FISH

Thirty years ago, researchers began to study why the native Inuits of Alaska were remarkably free of heart disease. The reason, scientists now think, is the extraordinary amount of fish they consume. Fish is an abundant source of omega-3 fats, which help prevent cholesterol buildup in arteries and protect against abnormal heart rhythms.

CHOCOLATE

The Kuna people of the San Blas islands, off the coast of Panama, have a rate of heart disease that is nine times less than that of mainland Panamanians. The reason? The Kuna drink plenty of a beverage made with generous proportions of cocoa, which is unusually rich in flavanols that help preserve the healthy function of blood vessels. Maintaining youthful blood vessels lowers risk of high blood pressure, type 2 diabetes, kidney disease and dementia.

NUTS

Studies of Seventh-Day Adventists (a religious denomination that emphasizes healthy living and a vegetarian diet) show that those who eat nuts gain, on average, an extra two and a half years. Nuts are rich sources of unsaturated fats, so they offer benefits similar to those associated with olive oil. They’re also concentrated sources of vitamins, minerals and other phytochemicals, including antioxidants.

WINE

Drinking alcohol in moderation protects against heart disease, diabetes and age-related memory loss. Any kind of alcoholic beverage seems to provide such benefits, but red wine has been the focus of much of the research. Red wine contains resveratrol, a compound that likely contributes to its benefits—and, according to animal studies, may activate genes that slow cellular aging.

blueberriesBLUEBERRIES

In a landmark study published in 1999, researchers at Tufts University’s Jean Mayer Human Nutrition Research Center on Aging fed rats blueberry extract for a period of time that in “rat lives” is equivalent to 10 human years. These rats outperformed rats fed regular chow on tests of balance and coordination when they reached old age. Compounds in blueberries (and other berries) mitigate inflammation and oxidative damage, which are associated with age-related deficits in memory and motor function.

Article provided by: Eatingwell.com

Poop Burger! Scientists in Japan create Meat out of Human Feces!

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Foodfacts.com is looking into the storythat has been reported by various news outlets including both Fox News and Yahoo, that scientists in Japan have created a meat out of human feces! Yes, you read that correctly, human feces! Is their any truth to the story? We will let you be the judge of that.

Mitsuyuki Ikeda, a researcher from the Okayama Laboratory, has developed meat based on proteins from human excrement. Tokyo Sewage approached the scientist because of an overabundance of sewage mud. They asked him to explore the possible uses of the sewage and Ikeda found that the mud contained a great deal of protein because of all the bacteria.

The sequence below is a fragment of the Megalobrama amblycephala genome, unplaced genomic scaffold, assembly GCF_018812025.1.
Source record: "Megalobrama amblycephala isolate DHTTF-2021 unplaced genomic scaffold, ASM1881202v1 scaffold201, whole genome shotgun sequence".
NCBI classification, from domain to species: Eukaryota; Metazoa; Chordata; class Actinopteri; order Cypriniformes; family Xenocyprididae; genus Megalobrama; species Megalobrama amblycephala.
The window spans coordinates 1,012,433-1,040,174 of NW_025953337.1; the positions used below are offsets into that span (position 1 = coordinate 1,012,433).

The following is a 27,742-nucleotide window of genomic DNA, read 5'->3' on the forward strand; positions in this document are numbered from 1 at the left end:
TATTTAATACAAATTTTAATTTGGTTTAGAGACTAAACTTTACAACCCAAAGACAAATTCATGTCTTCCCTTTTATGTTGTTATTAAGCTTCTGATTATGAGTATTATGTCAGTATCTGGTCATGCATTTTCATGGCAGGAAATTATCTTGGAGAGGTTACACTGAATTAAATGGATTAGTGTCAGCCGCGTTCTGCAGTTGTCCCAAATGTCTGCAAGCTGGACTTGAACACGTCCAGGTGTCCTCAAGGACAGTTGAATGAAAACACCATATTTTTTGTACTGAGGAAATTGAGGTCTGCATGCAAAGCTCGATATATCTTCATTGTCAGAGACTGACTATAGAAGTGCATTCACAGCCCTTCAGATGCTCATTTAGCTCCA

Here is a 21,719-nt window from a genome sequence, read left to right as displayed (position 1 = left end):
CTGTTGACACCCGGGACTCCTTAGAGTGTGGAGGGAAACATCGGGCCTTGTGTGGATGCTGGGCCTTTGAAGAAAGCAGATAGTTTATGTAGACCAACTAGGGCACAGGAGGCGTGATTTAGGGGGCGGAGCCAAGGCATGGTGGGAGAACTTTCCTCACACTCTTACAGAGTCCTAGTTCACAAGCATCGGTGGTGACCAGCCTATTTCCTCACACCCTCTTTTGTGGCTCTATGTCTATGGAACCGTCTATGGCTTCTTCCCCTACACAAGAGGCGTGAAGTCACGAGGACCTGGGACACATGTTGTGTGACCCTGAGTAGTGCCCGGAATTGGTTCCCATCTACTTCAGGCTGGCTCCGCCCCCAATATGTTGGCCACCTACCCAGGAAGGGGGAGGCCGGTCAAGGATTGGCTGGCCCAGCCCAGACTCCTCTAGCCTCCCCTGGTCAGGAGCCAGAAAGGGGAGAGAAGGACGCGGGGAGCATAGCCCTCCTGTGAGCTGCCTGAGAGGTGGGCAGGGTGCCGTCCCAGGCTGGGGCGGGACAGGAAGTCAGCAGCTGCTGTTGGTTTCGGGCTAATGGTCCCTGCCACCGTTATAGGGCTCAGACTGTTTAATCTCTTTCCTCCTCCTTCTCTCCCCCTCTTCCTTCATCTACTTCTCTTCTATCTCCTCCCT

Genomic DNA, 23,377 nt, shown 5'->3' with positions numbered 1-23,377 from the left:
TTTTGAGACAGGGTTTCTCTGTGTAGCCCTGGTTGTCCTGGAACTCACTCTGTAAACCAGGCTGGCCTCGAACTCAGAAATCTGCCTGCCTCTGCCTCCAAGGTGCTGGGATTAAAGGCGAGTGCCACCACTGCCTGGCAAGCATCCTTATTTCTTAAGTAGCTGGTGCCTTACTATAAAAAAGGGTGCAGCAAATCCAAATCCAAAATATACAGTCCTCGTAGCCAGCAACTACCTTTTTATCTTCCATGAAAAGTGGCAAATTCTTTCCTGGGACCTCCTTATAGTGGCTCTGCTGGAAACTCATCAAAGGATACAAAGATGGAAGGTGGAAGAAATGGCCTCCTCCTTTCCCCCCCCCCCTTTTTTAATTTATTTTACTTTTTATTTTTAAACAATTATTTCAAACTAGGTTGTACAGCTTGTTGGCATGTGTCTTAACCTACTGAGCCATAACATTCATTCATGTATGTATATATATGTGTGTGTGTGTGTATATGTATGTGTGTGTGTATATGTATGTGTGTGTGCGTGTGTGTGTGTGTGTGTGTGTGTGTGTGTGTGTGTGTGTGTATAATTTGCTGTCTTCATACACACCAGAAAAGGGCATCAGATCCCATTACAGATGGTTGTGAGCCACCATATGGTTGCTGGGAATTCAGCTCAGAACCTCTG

The researchers then extracted those proteins, combined them with a reaction enhancer and put it in an exploder which created the artificial steak. The “meat” is 63% proteins, 25% carbohydrates, 3% lipids and 9% minerals. The researchers color the poop meat red with food coloring and enhance the flavor with soy protein. Initial tests have people saying it even tastes like beef.
Inhabitat notes that “the meatpacking industry causes 18 percent of our greenhouse gas emissions, mostly due to the release of methane from animals.” Livestock also consume huge amounts of resources and space in efforts to feed ourselves as well as the controversy over cruelty to animals. Ikeda’s recycled poop burger would reduce waste and emissions, not to mention obliterating Dante’s circle for gluttons.

It makes you wonder doesn’t it? How would the nutritional information for a burger made out of human feces compare to a burger made from McDonald’s? big-mac

The scientists hope to price it the same as actual meat, but at the moment the excrement steaks are ten to twenty times the price they should be thanks to the cost of research. Professor Ikeda understands the psychological barriers that need to be surmounted knowing that your food is made from human feces. They hope that once the research is complete, people will be able to overlook that ugly detail in favor of perks like environmental responsibility, cost and the fact that the meat will have fewer calories. So, would you ever consider eating meat made from human feces? Go to our facebook page and tell us what you think!

Information provided by Yahoo.com

**Update**

Is this story a hoax or a scam?
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When we first found this story at foodfacts.com, we were immediately shocked and repulsed. Since then, we have decided to do our own research and find whether or not this story is true. Many may believe at first site that this story is a scientific milestone; turning human waste into an edible protein source. However, others instantly raise skepticism, thinking how one could possible eliminate all waste and toxins from feces and serve it as a dinner, or why they would even want to!

Initially searching for more information on “Okayama Laboratory”, you find that this research establishment is not centered on food technology or sciences, but produces medical devices. I wouldn’t think this type of lab would have safety and sanitation codes allowing large quantities of excrement, but who knows. Also, with such a “miraculous” invention, one would think they would post a press release or somehow mention their ground-breaking science, but there is no word of this “meat poop” listed.